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Mortality from diabetes in the United States has seen the largest increase in more than 20 years



Mortality in the United States in 2020 from heart disease and diabetes has been at its highest in more than 20 years amid a coronavirus pandemic.

The Associated Press reported that the rate of heart disease deaths, which has declined in the long term, has jumped by more than 3 percent, rising from 161.5 deaths per 100,000 population in 2019 to 167 deaths per 100,000, according to new data from the Centers for Disease Control and Prevention (CDC).

In raw numbers, according to the AP, this jump is equivalent to 32,000 more heart disease deaths in 2020 than in 2019.

Diabetes mortality has risen 1

4 percent, rising from 21.6 deaths per 100,000 in 2019 to 24.6 per capita last year, according to the AP.

This increase is equal to 13,000 more deaths from diabetes last year than the previous year.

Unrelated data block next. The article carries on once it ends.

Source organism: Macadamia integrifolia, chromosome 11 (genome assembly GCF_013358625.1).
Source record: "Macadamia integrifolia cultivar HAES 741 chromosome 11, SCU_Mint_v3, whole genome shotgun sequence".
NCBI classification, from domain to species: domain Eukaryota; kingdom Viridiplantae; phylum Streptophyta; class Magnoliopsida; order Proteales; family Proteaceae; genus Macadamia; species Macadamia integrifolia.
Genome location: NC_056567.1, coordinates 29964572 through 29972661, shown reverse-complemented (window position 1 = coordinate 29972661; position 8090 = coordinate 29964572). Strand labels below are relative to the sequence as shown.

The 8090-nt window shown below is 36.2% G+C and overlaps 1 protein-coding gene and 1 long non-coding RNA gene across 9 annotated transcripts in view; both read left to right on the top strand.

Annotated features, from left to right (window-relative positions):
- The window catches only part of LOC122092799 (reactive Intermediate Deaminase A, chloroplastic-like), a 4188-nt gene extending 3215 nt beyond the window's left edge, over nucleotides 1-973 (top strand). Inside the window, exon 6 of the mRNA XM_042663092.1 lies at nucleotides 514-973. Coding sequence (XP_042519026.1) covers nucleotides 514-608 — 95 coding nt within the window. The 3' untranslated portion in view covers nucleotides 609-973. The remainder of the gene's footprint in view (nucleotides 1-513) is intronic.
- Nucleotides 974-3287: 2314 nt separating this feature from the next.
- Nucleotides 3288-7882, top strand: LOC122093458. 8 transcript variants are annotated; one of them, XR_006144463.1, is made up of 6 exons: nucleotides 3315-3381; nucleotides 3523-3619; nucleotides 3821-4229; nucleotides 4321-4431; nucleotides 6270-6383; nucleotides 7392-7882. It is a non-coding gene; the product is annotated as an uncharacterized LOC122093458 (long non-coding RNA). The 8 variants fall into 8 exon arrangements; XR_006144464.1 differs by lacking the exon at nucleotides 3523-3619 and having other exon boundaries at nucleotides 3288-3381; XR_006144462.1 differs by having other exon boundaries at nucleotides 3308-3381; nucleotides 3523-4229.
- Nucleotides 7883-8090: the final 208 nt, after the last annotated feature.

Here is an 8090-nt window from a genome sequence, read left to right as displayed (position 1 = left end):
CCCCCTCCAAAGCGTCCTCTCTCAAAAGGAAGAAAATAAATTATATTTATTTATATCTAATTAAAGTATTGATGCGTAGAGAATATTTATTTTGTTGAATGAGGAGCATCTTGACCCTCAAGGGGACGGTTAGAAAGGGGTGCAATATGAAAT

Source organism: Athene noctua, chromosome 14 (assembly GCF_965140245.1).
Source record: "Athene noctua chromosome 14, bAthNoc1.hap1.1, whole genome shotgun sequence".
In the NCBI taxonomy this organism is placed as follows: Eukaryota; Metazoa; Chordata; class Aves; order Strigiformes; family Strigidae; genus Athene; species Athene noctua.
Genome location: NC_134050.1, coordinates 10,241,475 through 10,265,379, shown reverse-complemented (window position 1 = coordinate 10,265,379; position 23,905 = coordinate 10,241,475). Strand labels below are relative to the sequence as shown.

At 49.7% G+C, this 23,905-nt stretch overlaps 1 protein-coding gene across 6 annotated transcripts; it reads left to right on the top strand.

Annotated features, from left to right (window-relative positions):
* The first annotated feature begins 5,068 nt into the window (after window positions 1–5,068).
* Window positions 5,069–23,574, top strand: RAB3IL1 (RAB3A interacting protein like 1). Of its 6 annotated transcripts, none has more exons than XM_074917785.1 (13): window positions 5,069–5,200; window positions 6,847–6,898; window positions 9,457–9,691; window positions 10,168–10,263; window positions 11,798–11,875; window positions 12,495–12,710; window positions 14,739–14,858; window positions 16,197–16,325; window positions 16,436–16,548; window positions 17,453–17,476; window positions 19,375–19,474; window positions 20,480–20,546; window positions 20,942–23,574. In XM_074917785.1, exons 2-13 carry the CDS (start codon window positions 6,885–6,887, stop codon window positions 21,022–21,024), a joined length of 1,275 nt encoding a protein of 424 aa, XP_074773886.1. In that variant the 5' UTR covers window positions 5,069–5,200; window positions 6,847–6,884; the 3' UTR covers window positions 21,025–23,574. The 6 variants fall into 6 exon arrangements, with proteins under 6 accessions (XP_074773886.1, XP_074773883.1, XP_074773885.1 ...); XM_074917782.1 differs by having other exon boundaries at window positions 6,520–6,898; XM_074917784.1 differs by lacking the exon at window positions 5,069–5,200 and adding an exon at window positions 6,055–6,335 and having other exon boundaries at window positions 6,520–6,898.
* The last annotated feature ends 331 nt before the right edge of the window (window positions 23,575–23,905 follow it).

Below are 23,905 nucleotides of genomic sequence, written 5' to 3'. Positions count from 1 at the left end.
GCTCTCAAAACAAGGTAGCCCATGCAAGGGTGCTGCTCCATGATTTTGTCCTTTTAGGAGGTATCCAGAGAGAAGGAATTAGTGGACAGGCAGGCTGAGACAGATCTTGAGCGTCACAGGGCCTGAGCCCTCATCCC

Mortality from Alzheimer’s disease, Parkinson’s disease, chronic liver disease, stroke and high blood pressure also increased sharply, according to the AP.

Mortality jumped by 8 percent from Alzheimer’s disease, 11 percent from Parkinson’s disease, 12 percent from high blood pressure and 4 percent from strokes.

Experts now say the jump in deaths from non-coronavirus diseases may be due to people who do not want to visit hospitals despite experiencing dangerous symptoms, amid a pandemic for fear of contracting the virus, the telegraph service said.

Another potential theory for the jump in mortality from these diseases is because some patients may have stopped taking care of themselves during COVID-19 blockade, including exercising less, gaining weight, or reducing medication for high blood pressure, according to AP.

The new statistics also reinforce the belief among many that the true number of lives lost in the pandemic, whether directly or indirectly attributed to COVID-19, is much higher than recorded, the AP added.

According to the CDC, more than 595,000 people have died in the United States from COVID-19.

However, cancer deaths fell last year. It fell by approximately 2 percent in 2020, similar to the decline seen from 2018 to 2019, despite the fact that screening tests and cancer care were missing last year due to the pandemic.




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